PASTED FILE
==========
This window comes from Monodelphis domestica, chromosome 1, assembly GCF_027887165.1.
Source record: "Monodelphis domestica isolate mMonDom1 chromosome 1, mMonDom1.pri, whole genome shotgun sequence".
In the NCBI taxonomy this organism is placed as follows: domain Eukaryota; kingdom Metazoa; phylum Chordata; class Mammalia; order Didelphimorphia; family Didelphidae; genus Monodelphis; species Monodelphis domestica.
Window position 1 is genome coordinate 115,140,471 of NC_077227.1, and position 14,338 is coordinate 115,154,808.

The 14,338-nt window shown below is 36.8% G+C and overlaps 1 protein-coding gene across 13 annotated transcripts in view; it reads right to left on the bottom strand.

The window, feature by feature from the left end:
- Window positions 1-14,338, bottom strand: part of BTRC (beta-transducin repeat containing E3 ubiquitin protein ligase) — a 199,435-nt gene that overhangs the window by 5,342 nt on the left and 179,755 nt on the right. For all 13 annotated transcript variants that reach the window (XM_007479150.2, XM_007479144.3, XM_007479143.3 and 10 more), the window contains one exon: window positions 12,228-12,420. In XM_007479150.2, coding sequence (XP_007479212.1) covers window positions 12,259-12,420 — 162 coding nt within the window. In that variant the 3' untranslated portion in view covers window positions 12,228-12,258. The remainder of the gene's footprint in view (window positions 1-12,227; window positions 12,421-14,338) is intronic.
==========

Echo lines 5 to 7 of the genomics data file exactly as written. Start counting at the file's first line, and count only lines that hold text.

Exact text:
The 14,338-nt window shown below is 36.8% G+C and overlaps 1 protein-coding gene across 13 annotated transcripts in view; it reads right to left on the bottom strand.

The window, feature by feature from the left end:
- Window positions 1-14,338, bottom strand: part of BTRC (beta-transducin repeat containing E3 ubiquitin protein ligase) — a 199,435-nt gene that overhangs the window by 5,342 nt on the left and 179,755 nt on the right. For all 13 annotated transcript variants that reach the window (XM_007479150.2, XM_007479144.3, XM_007479143.3 and 10 more), the window contains one exon: window positions 12,228-12,420. In XM_007479150.2, coding sequence (XP_007479212.1) covers window positions 12,259-12,420 — 162 coding nt within the window. In that variant the 3' untranslated portion in view covers window positions 12,228-12,258. The remainder of the gene's footprint in view (window positions 1-12,227; window positions 12,421-14,338) is intronic.